The growing trend of mixed-use developments in Calgary

With good design and exciting projects underway, commercial real estate development stakeholders say there will continue to be a market in Calgary’s ever-expanding multi-use sector.

Remington Development Corporation’s Quarry Park is an excellent model of a “true mixed-use development” in Calgary as people reside, work, shop and relax within one community. This development was exemplified many times in the Growing Trend in Mixed-Use Developments session at the Calgary Real Estate Forum on October 24.

Imperial Oil’s head office also recently made a move from their high-rise downtown to the suburban Quarry Park. At their new location, the economic advantage for the company was clear: employees’ gas costs were much lower, parking costs dropped and office space was substantially lower.

The emerging trend in Calgary and similarly in Houston is the move away from high-rises to horizontal spaces for work and other uses, such as on-site spas, gyms and coffee shops.

Remington Developments, 200 Quarry Park Blv SE, Calgary, AB LEED Gold Building

Another example of a mixed-use trend is Calgary’s hotel/residential combination depicted at Hotel Arts, Calgary’s Landmark Boutique Hotel. For business and pleasure they offer a travel experience of luxury, art, service and cuisine. Panelists say there are many individuals who like the services of a hotel and think it’s a lifestyle we see more and more of.

The Waterfront was also cited as an excellent mixed-use project. This project has been redefining what it means to live a contemporary, urban lifestyle in Calgary’s downtown core where Prince’s Island Park meets Chinatown. As the single largest condominium development in Calgary at over a million square feet, Waterfront will offer 21,000 square feet of retail amenities to serve 1,000 residential units.

Hotel Arts, Calgary’s Landmark Boutique Hotel

Despite all the improvements in life, new challenges still present themselves in mixed-use developments. For instance, ambient noise from loud air conditioning units can be hard sometimes for residents to get used to. Some residents and retailers may also end up at odds about noise, parking and priorities. An obvious need in these developments is to allow flexibility among everyone involved, panelists pointed out.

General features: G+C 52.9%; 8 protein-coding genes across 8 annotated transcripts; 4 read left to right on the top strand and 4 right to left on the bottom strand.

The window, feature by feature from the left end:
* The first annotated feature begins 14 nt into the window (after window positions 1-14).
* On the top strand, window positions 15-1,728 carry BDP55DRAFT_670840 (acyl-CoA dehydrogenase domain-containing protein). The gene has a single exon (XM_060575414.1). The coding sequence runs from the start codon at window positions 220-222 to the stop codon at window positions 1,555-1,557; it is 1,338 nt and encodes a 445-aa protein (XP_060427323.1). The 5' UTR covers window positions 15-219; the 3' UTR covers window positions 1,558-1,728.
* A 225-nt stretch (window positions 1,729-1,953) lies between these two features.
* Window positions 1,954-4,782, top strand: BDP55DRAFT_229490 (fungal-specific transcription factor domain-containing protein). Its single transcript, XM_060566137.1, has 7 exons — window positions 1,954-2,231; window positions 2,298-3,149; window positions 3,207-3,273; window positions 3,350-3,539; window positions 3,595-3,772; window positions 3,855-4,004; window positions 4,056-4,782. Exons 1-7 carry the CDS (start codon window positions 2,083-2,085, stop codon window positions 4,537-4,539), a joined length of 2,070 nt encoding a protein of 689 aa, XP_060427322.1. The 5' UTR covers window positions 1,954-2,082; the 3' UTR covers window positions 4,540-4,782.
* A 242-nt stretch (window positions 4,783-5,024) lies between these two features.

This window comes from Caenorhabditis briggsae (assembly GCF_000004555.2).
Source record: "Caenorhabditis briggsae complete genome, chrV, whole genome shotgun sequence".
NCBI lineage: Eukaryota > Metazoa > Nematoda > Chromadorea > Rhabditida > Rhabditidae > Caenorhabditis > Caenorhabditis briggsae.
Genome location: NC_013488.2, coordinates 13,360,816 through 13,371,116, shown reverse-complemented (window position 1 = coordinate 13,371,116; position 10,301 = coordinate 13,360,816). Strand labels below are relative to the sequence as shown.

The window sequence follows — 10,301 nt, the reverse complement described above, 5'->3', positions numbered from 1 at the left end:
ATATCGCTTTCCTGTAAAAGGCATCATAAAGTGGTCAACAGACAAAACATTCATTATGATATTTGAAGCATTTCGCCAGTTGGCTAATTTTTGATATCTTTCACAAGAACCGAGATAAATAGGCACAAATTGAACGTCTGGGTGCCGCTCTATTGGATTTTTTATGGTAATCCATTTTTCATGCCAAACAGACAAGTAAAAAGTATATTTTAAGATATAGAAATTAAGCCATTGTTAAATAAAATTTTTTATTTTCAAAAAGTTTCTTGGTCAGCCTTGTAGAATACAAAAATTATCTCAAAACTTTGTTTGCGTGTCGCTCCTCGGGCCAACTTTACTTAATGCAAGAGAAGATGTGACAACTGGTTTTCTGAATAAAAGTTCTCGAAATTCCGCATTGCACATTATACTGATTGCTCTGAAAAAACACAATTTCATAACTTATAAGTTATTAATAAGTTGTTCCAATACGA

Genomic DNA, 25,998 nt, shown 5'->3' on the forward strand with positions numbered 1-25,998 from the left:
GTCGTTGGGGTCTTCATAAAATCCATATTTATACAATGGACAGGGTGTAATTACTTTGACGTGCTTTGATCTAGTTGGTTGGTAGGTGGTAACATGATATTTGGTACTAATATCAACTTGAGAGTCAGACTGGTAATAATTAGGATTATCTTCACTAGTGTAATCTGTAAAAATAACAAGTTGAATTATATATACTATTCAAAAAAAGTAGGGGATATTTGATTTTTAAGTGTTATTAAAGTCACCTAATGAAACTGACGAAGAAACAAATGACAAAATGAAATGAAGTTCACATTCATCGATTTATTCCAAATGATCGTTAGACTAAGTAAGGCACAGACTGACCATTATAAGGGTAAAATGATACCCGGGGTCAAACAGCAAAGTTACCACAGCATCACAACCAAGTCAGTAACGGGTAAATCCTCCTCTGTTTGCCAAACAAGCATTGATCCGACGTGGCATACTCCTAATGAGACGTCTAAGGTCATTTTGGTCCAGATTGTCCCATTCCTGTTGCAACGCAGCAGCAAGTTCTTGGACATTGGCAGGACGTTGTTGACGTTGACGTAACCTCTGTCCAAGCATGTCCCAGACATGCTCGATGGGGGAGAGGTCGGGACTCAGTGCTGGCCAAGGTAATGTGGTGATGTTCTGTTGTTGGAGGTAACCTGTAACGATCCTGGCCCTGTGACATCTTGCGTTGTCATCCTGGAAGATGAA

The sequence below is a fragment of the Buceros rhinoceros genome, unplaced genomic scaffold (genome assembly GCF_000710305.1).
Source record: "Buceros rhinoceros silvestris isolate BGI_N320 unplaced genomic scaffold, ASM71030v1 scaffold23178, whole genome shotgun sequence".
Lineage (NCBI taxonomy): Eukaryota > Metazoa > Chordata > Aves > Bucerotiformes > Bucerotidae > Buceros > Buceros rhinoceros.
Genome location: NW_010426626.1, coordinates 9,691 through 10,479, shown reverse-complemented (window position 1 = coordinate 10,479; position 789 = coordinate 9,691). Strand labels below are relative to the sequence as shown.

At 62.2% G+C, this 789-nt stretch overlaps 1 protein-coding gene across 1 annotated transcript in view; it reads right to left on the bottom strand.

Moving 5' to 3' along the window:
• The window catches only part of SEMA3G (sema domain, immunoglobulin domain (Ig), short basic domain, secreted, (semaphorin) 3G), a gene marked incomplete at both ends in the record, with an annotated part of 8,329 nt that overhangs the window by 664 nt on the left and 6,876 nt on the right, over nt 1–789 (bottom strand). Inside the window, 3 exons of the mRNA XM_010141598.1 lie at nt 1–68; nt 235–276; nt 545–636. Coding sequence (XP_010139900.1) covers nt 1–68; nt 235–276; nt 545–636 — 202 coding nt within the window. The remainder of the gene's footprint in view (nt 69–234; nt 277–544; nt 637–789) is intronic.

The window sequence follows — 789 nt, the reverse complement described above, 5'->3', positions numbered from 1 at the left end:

“[Mixed-use developments] are alive all the time,” said Bob Tattle, Vice President of Development at Anthem Properties. “Residential customers have to buy in. It’s a marketing thing too.”

By comparison, Vancouver has more mixed-use development than Calgary or Edmonton, said Tattle. He cautioned stakeholders to be cognizant about challenges such as rising costs such as condo fees and operating expenses.

Tattle continued that in Edmonton, you need room in parking areas for people driving F-150’s. While in Vancouver, there is little snow in the winter. Meanwhile, Calgary’s LRT was referenced as restricting parking by 50 per cent in the downtown core.

Tattle additionally cautioned about having too much density within a city, which can lead to a lack of affordability and deter projects going forward.

“Density does not mean profit,” said Tattle. “As developers, business owners and planners we all must remember that we have to sell or use that density, you can’t just add more.”

In terms of best examples in of mixed-use developments in North American cities, San Diego was noted to be the best example from the U.S., where a lot of the city’s outskirts have been revitalized.

Despite Toronto’s rapid rise of condos, Vancouver and Calgary were said to be the best models for Canada.







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